07 December 2012

No FO but a little story...

Today is definitely not FO Friday!  The cardigan I started last week is not yet finished, but I can post a WIP photo:
As you can see I'm not far off, only got one more sleeve to do. I'm making the sleeves longer than the pattern called for, and I've also lengthened the body as I don't like my cardigan hanging about my waist. It doesn't look like I'll get a matching second sleeve in the colour sequence but I don't mind. The front edging rolls terribly at the moment, hopefully blocking will sort that out. Oh, and I didn't make button holes, think I'll leave it as it is and use a pin when I want it fastened.

That's all my news on the fibre arts front, but I would like to share a little story from my other life if I may. In the non-fibre world I am a professional interpreter working in the English/Mandarin language pair, and to be precise I am a Community Interpreter, meaning I don't work in glass booth with a headphone but rather I work in community settings which range from court rooms to hospitals, from police stations to schools, from employment services to correction services, etc. What I like about my work is that no two days are the same and you never know what you will get even when you know where you are going. For some time now I'd thought about keeping an interpreter's diary but as you know, I'm prone to be lazy so nothing has been done. But if you don't mind I might use today's opportunity to test the waters, so here it goes...

I was booked to visit the MRC (Metropolitan Remand Centre) with a psychologist during the week, who was writing a report on the (Mandarin speaking) inmate we were seeing for a parole application. As our meeting was drawing to a close we heard the announcement over the Tannoy system (loud speakers) that there was going to be a headcount in 10 minutes. Now if you are a regular visitor to the prison, as I am, you would know that when there is a headcount no one moves except the guards. The psychologist had other clients to see there so she quickly wrapped up the meeting and signed my job sheet so that I could run out before the count starts. Unlucky for me, I only managed to get through two sets of doors to reach the inner reception when the count started, so I was stuck. Even more unlucky for me, the headcount didn't go smoothly meaning the first count didn't tally up so they had to do it again, and it was clearly not my lucky day because the second count didn't tally up either, so the whole prison was in lockdown.  As I had nowhere to go and nothing to do (no phones allowed beyond the first reception) I got chatting to the guard on the inner reception and he told me a story about one of the inmates that was so incredulous that he had to look up that guy's file to confirm it was true:

This man went out shopping with his wife, upon returning home they found a man on top of their roof trying to gain entry. He shouted and his wife called the police, the (potential) burglar panicked and slipped down from the roof and injured himself, then our man hit him out of rage. The police arrived and arrested both men, after questioning our man got prosecuted for assault and sentenced to two months imprisonment, the other guy walked free because no crime had been committed. The kick in the teeth was that this inmate was ordered to pay $10,000 compensation to the potential burglar because that guy got injured from slipping off the roof at his house!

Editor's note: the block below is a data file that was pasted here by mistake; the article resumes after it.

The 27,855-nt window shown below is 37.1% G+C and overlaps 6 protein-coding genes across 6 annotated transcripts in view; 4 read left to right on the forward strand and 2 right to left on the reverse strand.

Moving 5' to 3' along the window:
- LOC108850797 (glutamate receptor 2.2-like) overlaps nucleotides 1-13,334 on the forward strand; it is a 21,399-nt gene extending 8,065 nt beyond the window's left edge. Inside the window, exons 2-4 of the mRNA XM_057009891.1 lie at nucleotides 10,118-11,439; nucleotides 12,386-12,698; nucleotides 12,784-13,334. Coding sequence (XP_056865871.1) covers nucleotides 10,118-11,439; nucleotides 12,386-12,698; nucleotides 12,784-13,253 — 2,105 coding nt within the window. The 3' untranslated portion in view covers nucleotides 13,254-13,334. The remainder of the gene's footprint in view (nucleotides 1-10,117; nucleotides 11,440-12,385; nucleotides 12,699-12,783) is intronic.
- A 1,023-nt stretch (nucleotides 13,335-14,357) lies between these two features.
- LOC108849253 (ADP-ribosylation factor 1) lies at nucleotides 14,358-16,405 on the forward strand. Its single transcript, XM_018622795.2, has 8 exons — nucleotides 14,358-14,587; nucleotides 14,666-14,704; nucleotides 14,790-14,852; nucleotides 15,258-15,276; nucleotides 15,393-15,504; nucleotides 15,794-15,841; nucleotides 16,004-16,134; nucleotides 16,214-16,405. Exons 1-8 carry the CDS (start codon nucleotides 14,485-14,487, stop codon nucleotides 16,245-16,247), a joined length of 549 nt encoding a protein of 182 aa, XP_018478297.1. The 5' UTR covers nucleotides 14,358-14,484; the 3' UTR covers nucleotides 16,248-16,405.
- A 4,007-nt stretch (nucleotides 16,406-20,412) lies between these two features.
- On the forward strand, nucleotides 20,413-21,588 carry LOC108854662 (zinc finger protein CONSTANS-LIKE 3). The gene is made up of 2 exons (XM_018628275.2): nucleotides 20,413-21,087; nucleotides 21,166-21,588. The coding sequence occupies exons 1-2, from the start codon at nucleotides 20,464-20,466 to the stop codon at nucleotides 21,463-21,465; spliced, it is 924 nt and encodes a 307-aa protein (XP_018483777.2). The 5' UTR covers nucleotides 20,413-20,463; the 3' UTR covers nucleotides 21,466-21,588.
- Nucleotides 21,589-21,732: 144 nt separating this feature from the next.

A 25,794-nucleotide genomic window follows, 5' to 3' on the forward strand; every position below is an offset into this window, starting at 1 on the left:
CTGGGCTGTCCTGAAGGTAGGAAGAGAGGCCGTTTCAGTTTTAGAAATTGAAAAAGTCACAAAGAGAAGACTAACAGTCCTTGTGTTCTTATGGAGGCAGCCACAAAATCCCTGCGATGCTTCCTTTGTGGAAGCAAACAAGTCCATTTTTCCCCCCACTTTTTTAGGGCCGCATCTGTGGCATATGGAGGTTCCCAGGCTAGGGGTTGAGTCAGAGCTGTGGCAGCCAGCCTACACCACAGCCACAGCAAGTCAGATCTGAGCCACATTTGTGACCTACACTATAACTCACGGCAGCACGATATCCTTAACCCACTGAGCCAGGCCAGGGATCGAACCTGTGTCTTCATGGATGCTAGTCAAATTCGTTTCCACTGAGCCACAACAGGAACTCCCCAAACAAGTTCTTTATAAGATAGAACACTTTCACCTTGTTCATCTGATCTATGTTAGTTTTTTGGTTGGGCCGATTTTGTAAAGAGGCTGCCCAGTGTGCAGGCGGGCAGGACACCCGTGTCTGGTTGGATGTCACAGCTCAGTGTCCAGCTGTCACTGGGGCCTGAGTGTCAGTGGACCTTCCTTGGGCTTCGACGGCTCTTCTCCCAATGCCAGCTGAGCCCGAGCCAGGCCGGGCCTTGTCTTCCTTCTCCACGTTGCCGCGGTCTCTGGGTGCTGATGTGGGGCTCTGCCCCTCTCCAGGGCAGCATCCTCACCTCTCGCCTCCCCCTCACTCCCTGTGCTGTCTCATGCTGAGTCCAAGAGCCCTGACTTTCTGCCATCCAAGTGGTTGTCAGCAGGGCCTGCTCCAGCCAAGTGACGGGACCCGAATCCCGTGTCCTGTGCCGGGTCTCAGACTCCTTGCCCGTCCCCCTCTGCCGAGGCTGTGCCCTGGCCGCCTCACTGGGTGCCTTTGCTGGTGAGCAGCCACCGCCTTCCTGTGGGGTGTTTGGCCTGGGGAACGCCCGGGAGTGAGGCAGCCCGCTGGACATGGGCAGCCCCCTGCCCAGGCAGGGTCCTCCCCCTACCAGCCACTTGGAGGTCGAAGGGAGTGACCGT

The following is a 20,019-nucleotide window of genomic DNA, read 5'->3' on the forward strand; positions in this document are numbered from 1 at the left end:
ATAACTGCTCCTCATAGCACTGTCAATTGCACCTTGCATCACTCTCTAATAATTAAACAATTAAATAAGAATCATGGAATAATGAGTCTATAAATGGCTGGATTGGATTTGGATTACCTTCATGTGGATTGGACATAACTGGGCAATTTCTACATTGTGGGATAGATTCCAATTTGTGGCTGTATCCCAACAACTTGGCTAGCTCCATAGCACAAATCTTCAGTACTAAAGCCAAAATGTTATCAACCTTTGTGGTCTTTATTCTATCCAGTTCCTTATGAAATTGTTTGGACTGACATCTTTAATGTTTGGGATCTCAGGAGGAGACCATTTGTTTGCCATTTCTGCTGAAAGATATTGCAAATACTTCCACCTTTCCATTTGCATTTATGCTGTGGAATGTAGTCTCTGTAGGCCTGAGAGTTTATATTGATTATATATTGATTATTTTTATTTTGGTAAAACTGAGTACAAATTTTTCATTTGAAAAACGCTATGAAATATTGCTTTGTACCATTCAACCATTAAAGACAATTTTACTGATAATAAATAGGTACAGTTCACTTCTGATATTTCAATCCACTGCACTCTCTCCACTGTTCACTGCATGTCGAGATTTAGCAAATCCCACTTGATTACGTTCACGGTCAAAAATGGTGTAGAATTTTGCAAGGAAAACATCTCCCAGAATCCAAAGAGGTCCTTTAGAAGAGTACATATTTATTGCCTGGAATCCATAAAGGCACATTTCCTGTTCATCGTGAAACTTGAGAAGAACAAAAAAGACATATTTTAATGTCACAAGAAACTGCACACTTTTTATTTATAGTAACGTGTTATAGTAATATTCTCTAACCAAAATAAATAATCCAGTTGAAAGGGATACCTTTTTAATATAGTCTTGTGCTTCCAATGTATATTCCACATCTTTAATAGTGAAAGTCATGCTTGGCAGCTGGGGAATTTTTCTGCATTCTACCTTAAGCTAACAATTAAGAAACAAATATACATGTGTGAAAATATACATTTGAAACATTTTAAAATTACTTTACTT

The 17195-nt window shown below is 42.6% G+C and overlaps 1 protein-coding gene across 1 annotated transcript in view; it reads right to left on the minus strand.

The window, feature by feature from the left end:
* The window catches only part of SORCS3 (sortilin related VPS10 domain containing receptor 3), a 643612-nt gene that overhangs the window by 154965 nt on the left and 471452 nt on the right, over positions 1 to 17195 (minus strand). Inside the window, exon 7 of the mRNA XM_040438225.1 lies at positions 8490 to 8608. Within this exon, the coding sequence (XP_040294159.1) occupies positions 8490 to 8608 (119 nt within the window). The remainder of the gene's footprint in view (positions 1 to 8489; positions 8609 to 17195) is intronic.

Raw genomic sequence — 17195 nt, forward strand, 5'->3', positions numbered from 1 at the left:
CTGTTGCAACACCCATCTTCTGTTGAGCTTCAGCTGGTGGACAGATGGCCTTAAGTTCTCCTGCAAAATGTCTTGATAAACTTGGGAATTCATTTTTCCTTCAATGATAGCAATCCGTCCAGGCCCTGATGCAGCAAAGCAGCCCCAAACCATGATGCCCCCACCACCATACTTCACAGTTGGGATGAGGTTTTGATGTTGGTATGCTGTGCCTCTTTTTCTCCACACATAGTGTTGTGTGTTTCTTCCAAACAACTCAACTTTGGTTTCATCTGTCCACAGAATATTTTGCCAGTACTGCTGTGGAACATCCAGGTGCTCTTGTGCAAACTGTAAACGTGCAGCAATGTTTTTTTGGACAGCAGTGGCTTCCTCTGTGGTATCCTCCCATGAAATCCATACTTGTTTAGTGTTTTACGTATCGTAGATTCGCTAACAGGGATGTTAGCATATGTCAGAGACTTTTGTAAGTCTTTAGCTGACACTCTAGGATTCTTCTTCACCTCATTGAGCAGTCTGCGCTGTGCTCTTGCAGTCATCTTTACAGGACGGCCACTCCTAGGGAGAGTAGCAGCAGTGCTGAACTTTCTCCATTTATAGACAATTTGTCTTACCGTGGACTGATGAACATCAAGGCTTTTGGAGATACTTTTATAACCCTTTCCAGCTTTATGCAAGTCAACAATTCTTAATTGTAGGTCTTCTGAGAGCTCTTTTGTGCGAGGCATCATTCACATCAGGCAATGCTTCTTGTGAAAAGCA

Seriously you can't make this up, and I'm lost for words. Oh well, at least the heads did eventually add up otherwise I'd be posting this entry from within the MRC!

Thanks for dropping by, there is more fibre arts fun at Wisdom Begins in Wonder. Indulge your creative side and join the party! 


  1. I was all set to comment on the cardigan but that story just has me speechless. Our court systems are messed up when the homeowner is fined and inprisoned. Yikes!

  2. I am hoping, from your use of system I don't recognize, that you are from Canada? Please keep that judicial system there. Although, I am sure we have likely had a similar situation. It's just ridiculous! But the sweater isn't. Love the colors!! Good luck on the match. I am so AR I would spit splice to get the right sequence. OK, so I have already done it!! LOL

  3. Oh yes yes (that's me jumping up and down) for an interpreter's journal! Can you do it in this blog? Then we don't have to go to a different place. My parents were both interpreters and translators for many years, so I heard a lot of stories from their generation. Yours would be fascinating! I still can't stop thinking the deaf/talking client, what kind of journey she must have taken to end up in court(?) in Australia.

    Somehow I missed your last week's entry, you are finishing a whole adult sweater in two weeks? Wow! My hands hurt just thinking about it. But it's coming through nicely, the end is very near.

  4. The whole time I was reading your story, I was thinking that Vivian would love to know this about you... it appears, I was right. ;-)

    My mom worked in a jail for most of her professional career. It is amazing how/why some people are incarcerated.

    I too am impressed that this sweater is only a 2-week sweater... no matter how big it is.

  5. Your sweater is so pretty. I like the color. You're a wizard knitting a sweater in a couple weeks. I knit one that took 4 years, LOL. Sounds like you have very interesting work. I can't wait to hear the next story.